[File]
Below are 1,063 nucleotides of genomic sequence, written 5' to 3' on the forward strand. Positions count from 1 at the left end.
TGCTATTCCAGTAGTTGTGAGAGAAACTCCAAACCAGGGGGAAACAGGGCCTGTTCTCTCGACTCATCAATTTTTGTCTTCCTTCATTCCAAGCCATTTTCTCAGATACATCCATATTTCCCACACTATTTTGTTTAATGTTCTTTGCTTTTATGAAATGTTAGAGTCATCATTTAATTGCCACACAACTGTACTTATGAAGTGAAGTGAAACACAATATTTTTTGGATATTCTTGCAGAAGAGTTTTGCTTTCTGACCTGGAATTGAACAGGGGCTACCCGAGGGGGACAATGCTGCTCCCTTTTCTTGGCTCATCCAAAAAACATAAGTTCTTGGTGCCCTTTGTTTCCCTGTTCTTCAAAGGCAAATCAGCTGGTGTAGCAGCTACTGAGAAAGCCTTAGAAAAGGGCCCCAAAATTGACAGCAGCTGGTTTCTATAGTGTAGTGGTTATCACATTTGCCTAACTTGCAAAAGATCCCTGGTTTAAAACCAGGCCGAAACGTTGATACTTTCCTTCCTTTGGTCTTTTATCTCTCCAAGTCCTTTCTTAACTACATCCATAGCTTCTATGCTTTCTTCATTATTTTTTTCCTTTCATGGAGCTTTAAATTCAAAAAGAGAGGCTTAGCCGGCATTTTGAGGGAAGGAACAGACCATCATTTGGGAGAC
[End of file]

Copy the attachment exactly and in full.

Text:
Below are 1,063 nucleotides of genomic sequence, written 5' to 3' on the forward strand. Positions count from 1 at the left end.
TGCTATTCCAGTAGTTGTGAGAGAAACTCCAAACCAGGGGGAAACAGGGCCTGTTCTCTCGACTCATCAATTTTTGTCTTCCTTCATTCCAAGCCATTTTCTCAGATACATCCATATTTCCCACACTATTTTGTTTAATGTTCTTTGCTTTTATGAAATGTTAGAGTCATCATTTAATTGCCACACAACTGTACTTATGAAGTGAAGTGAAACACAATATTTTTTGGATATTCTTGCAGAAGAGTTTTGCTTTCTGACCTGGAATTGAACAGGGGCTACCCGAGGGGGACAATGCTGCTCCCTTTTCTTGGCTCATCCAAAAAACATAAGTTCTTGGTGCCCTTTGTTTCCCTGTTCTTCAAAGGCAAATCAGCTGGTGTAGCAGCTACTGAGAAAGCCTTAGAAAAGGGCCCCAAAATTGACAGCAGCTGGTTTCTATAGTGTAGTGGTTATCACATTTGCCTAACTTGCAAAAGATCCCTGGTTTAAAACCAGGCCGAAACGTTGATACTTTCCTTCCTTTGGTCTTTTATCTCTCCAAGTCCTTTCTTAACTACATCCATAGCTTCTATGCTTTCTTCATTATTTTTTTCCTTTCATGGAGCTTTAAATTCAAAAAGAGAGGCTTAGCCGGCATTTTGAGGGAAGGAACAGACCATCATTTGGGAGAC